Showing posts from March, 2013

Christchurch's Temple of Truth: Religion, Sex and Fraud in the 1890s

Ministry for Culture and Heritage Seminar: Please join us on Wednesday 3 April, 12.15pm (just after Easter) at the Ministry for Culture and Heritage, L4 ASB House, 101 The Terrace, to hear Professor Geoff Rice on: Christchurch 's Temple of Truth: Religion, Sex and Fraud in the 1890s .   Christchurch in the 1890s was visited by the extraordinary phenomenon of a much-married American evangelist, Arthur Bently Worthington, who proceeded to set up a new cult of revivalist Christianity. He gathered a large and enthusiastic following, whose liberal donations enabled him to build an impressive ‘Temple of Truth’ on Latimer Square. However, opposition from the established churches and rumours of sexual scandals, together with a controversial change of ‘wives’, made him flee to Tasmania. Amazingly, he returned and tried to make a comeback, but only caused public disorder and the only time the Riot Act has been read in Christchurch. This illustrated talk is

Maori Monument or Pakeha Propaganda?

Ministry for Culture and Heritage Seminar: We're delighted to invite you to hear Ewan Morris at our first public history seminar in 2013 at the Ministry for Culture and Heritage, L4 ASB House, 101 The Terrace, Wellington at 12.15pm on Wednesday 6 March. Māori Monument or Pākehā Propaganda? The Memorial to Te Keepa Te Rangihiwinui , Whanganui Statue in memory of Te Keepa Te Rangihiwinui , also known as Major Kemp, at Wanganui , 1912. Image courtesy of the Alexander Turnbull Library, Reference Number: 1/1-021036-G In 1912 a memorial to the rangatira and soldier Te Keepa Te Rangihiwinui (Major Kemp) was erected in Pākaitore / Moutoa Gardens, Whanganui . It consists of a statue, four bronze panels depicting battles in which Te Keepa was involved, and eight separate panels of text. The memorial was the subject of a series of court cases in 1913-14, resulting from the unwillingness of Te Keepa’s sister to pay for a statue that she felt did not properly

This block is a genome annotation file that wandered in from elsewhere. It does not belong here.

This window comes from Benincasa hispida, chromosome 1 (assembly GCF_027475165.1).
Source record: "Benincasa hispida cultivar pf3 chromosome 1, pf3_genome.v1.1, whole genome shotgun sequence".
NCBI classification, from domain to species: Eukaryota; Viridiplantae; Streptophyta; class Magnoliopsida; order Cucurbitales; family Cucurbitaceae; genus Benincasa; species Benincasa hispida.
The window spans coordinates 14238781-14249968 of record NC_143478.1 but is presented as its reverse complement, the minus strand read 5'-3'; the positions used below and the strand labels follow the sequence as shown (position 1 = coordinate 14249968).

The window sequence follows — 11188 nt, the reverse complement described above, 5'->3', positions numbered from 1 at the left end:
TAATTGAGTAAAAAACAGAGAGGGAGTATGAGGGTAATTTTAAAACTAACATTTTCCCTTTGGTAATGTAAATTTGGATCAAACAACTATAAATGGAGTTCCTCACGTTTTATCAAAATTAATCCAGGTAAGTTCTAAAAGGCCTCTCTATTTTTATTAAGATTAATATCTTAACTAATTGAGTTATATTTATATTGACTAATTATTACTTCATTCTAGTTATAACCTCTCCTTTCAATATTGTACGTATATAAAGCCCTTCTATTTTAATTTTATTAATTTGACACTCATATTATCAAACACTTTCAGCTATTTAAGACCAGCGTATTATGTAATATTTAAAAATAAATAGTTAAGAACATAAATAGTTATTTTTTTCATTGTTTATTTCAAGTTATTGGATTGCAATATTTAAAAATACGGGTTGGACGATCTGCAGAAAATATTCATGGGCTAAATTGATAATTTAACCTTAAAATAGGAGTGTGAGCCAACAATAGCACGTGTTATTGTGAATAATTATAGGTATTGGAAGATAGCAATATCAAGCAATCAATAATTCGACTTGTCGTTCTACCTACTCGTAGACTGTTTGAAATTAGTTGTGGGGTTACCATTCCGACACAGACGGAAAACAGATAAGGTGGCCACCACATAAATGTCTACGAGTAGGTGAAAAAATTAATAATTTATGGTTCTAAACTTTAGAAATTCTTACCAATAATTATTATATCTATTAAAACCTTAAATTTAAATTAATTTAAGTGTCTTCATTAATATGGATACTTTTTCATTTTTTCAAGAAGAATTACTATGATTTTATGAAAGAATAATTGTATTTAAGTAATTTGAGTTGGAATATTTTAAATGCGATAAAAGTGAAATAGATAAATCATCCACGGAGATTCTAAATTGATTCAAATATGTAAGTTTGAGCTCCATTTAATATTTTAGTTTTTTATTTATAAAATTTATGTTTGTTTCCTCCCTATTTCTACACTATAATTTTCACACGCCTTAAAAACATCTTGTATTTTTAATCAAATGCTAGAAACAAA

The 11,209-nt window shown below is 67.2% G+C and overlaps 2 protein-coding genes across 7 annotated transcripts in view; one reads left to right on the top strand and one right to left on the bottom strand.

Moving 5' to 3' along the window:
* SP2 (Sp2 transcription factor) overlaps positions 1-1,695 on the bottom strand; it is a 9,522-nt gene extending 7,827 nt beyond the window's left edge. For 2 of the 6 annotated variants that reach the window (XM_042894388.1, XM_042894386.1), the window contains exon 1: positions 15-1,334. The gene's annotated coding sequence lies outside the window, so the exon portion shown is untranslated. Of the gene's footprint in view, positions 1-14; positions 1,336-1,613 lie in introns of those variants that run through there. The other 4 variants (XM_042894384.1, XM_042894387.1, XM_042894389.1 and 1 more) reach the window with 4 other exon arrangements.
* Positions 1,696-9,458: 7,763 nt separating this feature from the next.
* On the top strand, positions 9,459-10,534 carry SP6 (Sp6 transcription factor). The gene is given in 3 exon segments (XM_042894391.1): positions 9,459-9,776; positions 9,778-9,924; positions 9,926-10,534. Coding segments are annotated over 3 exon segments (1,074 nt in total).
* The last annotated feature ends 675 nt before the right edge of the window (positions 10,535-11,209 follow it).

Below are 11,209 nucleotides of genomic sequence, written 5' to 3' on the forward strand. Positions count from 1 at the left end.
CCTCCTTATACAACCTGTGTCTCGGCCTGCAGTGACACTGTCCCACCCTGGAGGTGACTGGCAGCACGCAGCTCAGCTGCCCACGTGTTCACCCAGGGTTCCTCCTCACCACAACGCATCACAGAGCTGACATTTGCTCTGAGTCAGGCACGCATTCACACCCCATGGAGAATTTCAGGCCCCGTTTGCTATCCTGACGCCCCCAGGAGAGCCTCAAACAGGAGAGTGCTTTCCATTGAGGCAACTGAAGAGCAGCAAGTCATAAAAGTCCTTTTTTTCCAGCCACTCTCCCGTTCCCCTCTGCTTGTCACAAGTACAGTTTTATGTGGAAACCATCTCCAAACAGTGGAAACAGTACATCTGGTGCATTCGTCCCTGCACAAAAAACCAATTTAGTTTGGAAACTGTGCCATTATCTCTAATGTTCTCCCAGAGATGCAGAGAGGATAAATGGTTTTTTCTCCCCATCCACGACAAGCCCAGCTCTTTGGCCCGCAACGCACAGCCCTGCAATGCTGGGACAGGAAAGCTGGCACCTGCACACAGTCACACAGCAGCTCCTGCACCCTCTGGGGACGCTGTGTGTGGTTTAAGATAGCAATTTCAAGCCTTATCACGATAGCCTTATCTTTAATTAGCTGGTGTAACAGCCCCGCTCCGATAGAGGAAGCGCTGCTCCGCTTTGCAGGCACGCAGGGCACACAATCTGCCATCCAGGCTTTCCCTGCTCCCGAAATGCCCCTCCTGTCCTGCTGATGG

New Zealand Historical Association Conference 2013

The biennial New Zealand Historical Association conference is being held in Dunedin from Wednesday 20 November until Friday 22 November. The conference organizing committee is looking forward to welcoming a large and energetic group of historians, archivists and librarians, teachers, curators, and heritage professionals as well as the historically curious. We have an excellent line-up of keynote speakers: Professor Elizabeth Elbourne (McGill University), author of Blood Ground: Colonialism, Missions and the Contest for Christianity in the Cape Colony and Britain, 1799-1853 ; Professor Maya Jasanoff (Harvard University), the author of Edge of Empire: Lives, Culture, and Conquest in the East, 1750-1850 and Liberty’s Exiles: American Loyalists in the Revolutionary World ; and Professor Henry Yu (University of British Columbia), author of Thinking Orientals: Migration, Contact and Exoticism in Modern America . Associate Professor Damon Salesa (University of Auckland), whose Racial C